I went back to what I did for my professional practices class in 2016 (thank you, Julie), which included writing a Strategic Plan for the following years (capitalization necessary). I expected to see something like what I thought I was telling people at the time, that I wanted to pursue a graduate degree in visual art to teach at the college level and make art in my free time. A worthy path, a path I could imagine for myself having an art degree. My sister had a mild panic when, after my bachelor’s thesis show, I said, “maybe I will apply to Yale’s photography graduate program,” which I mostly did in jest.

However, I opened my Strategic Plan and saw that I’d written what I have been subconsciously manifesting since I was probably eight years old. I wanted to make a career out of being a writer. I remembered, then, being eighteen and realizing I was not cut out to be a capital-F Fine Artist. I remembered being twenty-one and hitting the same wall I have always hit, not wanting to hate the artistic practice that I love by overworking it. I read the words of my past selves calling out to my then-present self, in the grey morning of the global pandemic, and felt a sense of relief.

The only deviation from my Plan was what I would write about, and how I would go about making money from it. I wrote about wanting to become the next Janet Malcolm. Other references that I only learned after college were Hilton Als and Claudia Rankine, whose work I have come to admire as much as Malcolm’s. The only deviation from my Plan is that I have written more fiction than nonfiction (I am about 50,000 words into what I have affectionately been calling my “gay space book,” about which I will give no further information) and I am currently still largely making money off of my photography-based experience.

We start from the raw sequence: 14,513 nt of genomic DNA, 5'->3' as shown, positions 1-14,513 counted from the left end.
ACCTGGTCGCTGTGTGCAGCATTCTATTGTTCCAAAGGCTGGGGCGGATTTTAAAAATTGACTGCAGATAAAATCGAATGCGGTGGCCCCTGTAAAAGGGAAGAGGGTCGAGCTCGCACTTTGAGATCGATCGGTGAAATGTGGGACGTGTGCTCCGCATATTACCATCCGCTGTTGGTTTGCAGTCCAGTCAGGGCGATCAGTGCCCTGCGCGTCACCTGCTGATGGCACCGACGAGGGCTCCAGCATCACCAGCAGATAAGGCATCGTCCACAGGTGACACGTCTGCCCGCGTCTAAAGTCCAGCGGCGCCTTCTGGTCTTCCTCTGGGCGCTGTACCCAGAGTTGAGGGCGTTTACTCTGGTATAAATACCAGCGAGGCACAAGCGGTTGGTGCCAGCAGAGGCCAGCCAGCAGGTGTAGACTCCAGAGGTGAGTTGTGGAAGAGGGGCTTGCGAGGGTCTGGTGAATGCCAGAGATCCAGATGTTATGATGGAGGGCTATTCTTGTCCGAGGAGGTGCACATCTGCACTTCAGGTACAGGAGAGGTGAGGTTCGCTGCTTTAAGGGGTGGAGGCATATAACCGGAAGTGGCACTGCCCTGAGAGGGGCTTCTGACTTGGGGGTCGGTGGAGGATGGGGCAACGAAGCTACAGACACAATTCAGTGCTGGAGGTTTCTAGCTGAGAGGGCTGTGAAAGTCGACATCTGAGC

Moving forward I am interested in doing more non-fiction work, and more art-related writing specifically. I was very glad to write about Sam Wrigglesworth’s work last year, and I’m looking to do more conversations and interviews with other photographers, writers, and artists. I would not be the writer I am without the images I make or look at, or the other art I take in while working at my creative practice - the ten-hour playlist I use to drone while I write, the work I look at on Instagram while I’m on the subway. The exhibitions and the live shows and the books and the books and the books.

I love Garth Greenwell’s writing in general, and I was introduced to his writing from his text that appeared in Mark McKnight’s Heaven is a Prison, a monograph of lush, grandiose photographs. I was able to ask McKnight what he thought about Greenwell’s writing about his photographs. This was during one of the last in-person photo events I went to, pre-Covid, the January 2020 edition of the Marble Hill Camera Club. As I go back and research this I am finding that Greenwell also interviewed McKnight.

After that talk in 2020, I went home and had a big trauma-laden cry about how I’ll never be as good as any of the people who showed their work that night. I knew then that I would never be as good as anyone I admire - Greenwell, Malcolm, McKnight - because I wasn’t trying. What took a long time to believe, and what I still have to regularly convince myself, was that trying, whatever it means, is worthwhile.

Since reevaluating my Plan I have looked at the intersections between writing and photography with a less critical eye. I learned that Greenwell is not best-known for his art writing, and that he has had a multifaceted career within his one chosen medium. I learned that Douglas Stuart, author of Shuggie Bain, spent years in the fashion industry while writing the book that won the Booker Prize last year. I was surprised to learn recently that Alexander Chee started out pursuing a degree in studio art, too. It seems like an obvious realization to know that notorious, successful writers have their hands in other mediums, but it’s given me some comfort to know that I don’t have to pick one creative pursuit over the other. While notoriety and success aren’t what I am after right now (see: gay space), without the trying, there isn’t even an outside chance of it happening.